“Journalism” is trying to figure out its next evolution. So am I. The questions I often consider:

  • Is there really less interest in news or is lack of interest format-related?
  • Is there still a thirst for trusted, credible news organizations?
  • Are we telling the wrong stories?

That brings us to this week’s academic exercise on surveys.  I created a survey to examine the habits of news consumers, specifically local news consumers: Survey of Local News Consumer Habits

Using a snowball sample, my objectives are to:

  1. Gauge interest in local news
  2. Understand how people are consuming news and what their sources are
  3. Analyze social media’s role in local news
  4. Understand why people think local news is important or irrelevant

I am hoping to gain insight into whether it is the content or the medium that is affecting low news viewership on television. I started with a screening question to keep data focused solely on those who do consume local news. I included open-ended questions and comment fields in certain locations to learn where people are getting their news from. I also wanted to allow space for direct commentary on the value or lack of value in local television news. Analysis of my findings will be posted next week. To be continued…

opinion-poll-comic

Honesty, A Peacock and Taking It to the Mat

Week 7 Assignment: Pick 3 brands that are on Facebook, Twitter, Instagram, Google+ and at least LinkedIn/Pinterest/YouTube. Evaluate them by the criteria presented below. These are the three brands I am profiling this week:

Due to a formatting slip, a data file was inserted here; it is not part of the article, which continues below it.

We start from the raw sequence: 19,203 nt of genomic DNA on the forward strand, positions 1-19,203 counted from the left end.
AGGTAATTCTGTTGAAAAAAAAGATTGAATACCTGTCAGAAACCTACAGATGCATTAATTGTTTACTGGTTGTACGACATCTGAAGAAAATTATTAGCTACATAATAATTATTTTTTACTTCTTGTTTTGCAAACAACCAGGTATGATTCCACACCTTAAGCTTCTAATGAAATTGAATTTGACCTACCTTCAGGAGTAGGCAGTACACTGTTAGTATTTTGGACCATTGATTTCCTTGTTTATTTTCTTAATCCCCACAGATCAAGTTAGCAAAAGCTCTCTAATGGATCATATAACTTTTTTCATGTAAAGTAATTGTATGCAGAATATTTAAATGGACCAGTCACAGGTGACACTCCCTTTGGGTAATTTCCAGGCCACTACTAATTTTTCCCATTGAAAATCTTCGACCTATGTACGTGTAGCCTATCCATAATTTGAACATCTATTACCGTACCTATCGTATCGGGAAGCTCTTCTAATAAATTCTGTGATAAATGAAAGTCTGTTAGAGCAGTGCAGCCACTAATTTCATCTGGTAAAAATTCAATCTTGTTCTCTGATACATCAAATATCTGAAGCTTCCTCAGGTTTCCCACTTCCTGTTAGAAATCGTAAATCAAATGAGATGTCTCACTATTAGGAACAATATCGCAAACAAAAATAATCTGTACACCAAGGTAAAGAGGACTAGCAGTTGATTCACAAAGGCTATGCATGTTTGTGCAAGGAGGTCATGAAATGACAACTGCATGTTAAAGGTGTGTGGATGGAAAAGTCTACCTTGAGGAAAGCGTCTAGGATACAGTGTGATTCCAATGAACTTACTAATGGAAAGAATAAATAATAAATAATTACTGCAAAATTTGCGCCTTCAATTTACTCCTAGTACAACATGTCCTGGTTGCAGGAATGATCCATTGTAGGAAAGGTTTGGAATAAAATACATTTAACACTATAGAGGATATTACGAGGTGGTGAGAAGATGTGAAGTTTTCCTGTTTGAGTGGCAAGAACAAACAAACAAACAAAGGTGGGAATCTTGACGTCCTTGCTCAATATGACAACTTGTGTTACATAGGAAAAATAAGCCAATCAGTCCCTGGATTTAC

________________________________________________________________________________ the-honest-company-logo

The Honest Company sells eco-friendly, non-toxic baby and household products. They identify their mission as educating, inspiring, and fulfilling the promise of creating a healthy and sustainable future for our children. The bulk of their business is online but their products can now be found in Target as well.  

Spinning the Integrated Mix? 

(For the purpose of this blog entry, I will be using the Boundless.com definition of IMC for all 3 brand evaluations: Integrated marketing communications is an approach used by organizations to brand and coordinate their marketing efforts across multiple communication channels. Typically, communication tools for IMC encompass both traditional and digital media such as blogs, webinars, search engine optimization, radio, television, billboards and magazines.)